In-Home Childcare Providing Support for Children with Diabetes
More and more kiwi parents are facing the challenge of raising children with type 1 diabetes.
According to Diabetes Youth New Zealand, the number of kiwi children diagnosed with type 1 diabetes is rising by 10 percent every year.
Michelle Sands two-year-old son JJ was recently diagnosed with type 1 diabetes and their whole lives changed.
“Diabetes changes everything, I can’t even walk to the dairy without taking food and drink in case he has a dip in his blood sugar,” Ms Sands said.
Ms Sands relied on PORSE In-Home Childcare for support, needing childcare she could trust in the early stages.
“We have been very lucky to have really good people around us, I honestly don’t know what I would have done if JJ wasn’t with PORSE.
“I can’t imagine how he would cope in a centre with lots of children, I wouldn’t trust he was getting the right one-on-one kind of care he needs.”
Through the turmoil PORSE Educator Ginny Wigzell provided a much-needed safe and stable environment.
“The one-on-one in-home care he gets is so important. Financially, I need to work so it’s the next best thing to me staying at home with him.”
Mrs Wigzell was also one of the first to notice slight changes in JJ’s behaviour, leading to early detection of the disease.
The only warning sign was an insatiable thirst that developed overnight.
Diabetes New Zealand Chief Executive Steve Crew said it was key for parents to have support when coming to terms with the chronic disease.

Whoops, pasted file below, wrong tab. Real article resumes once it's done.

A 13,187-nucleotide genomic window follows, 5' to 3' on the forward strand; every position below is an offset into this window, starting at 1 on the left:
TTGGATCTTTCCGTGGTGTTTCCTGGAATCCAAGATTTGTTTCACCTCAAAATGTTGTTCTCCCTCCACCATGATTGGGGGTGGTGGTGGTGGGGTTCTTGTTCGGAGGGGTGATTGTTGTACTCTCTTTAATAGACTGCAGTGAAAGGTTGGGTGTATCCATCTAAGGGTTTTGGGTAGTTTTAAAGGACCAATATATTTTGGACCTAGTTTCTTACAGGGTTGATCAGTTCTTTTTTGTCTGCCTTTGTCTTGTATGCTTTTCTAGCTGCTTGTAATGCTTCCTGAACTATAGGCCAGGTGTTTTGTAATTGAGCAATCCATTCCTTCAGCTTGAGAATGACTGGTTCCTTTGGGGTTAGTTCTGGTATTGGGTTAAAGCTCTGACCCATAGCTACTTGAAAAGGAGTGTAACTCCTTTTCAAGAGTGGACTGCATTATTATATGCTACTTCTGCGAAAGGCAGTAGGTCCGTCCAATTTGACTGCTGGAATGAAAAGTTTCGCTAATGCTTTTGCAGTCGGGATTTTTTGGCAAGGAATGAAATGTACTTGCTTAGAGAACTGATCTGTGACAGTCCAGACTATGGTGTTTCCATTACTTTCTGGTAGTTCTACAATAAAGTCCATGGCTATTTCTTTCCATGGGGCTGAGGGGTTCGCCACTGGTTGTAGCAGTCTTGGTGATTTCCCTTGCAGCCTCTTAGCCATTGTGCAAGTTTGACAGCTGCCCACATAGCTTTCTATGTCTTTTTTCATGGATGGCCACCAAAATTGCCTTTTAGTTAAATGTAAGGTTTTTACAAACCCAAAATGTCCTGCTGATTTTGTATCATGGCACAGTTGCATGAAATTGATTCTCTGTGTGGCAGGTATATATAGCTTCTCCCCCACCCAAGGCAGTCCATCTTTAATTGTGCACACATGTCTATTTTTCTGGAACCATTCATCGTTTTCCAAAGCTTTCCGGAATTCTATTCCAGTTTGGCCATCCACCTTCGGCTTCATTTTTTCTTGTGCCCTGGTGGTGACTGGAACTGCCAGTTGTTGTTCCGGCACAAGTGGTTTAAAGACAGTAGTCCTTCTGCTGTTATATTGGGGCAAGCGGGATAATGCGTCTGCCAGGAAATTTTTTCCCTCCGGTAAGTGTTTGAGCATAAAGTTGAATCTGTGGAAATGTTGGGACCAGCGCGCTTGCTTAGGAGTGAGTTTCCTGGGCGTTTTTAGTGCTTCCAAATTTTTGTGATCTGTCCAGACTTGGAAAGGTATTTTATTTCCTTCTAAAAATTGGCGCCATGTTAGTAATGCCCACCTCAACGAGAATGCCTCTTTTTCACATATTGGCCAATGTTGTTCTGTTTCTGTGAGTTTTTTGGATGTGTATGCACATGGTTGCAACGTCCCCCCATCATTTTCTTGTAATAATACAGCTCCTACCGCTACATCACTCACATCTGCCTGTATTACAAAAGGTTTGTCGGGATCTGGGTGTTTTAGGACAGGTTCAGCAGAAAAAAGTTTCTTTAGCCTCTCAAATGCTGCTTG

“Living with type 1 diabetes isn’t easy, for the parent or the child. Good diabetes management requires a lot of time and effort, especially in the beginning,” he said.
“It can be a very testing time for all, this is a life-long condition and there is a lot of misinformation out there. Type 1 is unrelated to lifestyle, there’s nothing the parent has done wrong to end up in this situation.”
2,500 children and young people from 0-18 are living with the incurable condition.
New Zealand has one of the highest rates of paediatric diabetes in the world, but there is no known cause for the annual increase.
JJ’s condition is controlled with food and drink during the day, while insulin injections are needed morning and night.
Mrs Wigzell took time off work to learn about managing diabetes in children at Hawke’s Bay Hospital.
“When Michelle goes to work she needs to have full trust JJ’s in safe hands and with so much information to take in, I felt it was essential to be there.”
Training taught her warning signs to look out for and how to manage highs and lows with food and fruit juice.
“We call checking his blood glucose levels ‘checking his numbers’ and we call the insulin his ‘medicine’,” Mrs Wigzell said.
“If the numbers go too little he knows he needs to have some juice, you can’t just explain this to a two-year-old, so you have to break it down.”
It had been a difficult process for Ms Sands who says there is still a stigma around type 1 diabetes in children.
“With JJ being one of only four children in the care at any one time, being with PORSE means I can be confident he gets the focus and attention needed to monitor his health, but his life carries on pretty much as normal, which is the best possible outcome for both of us.”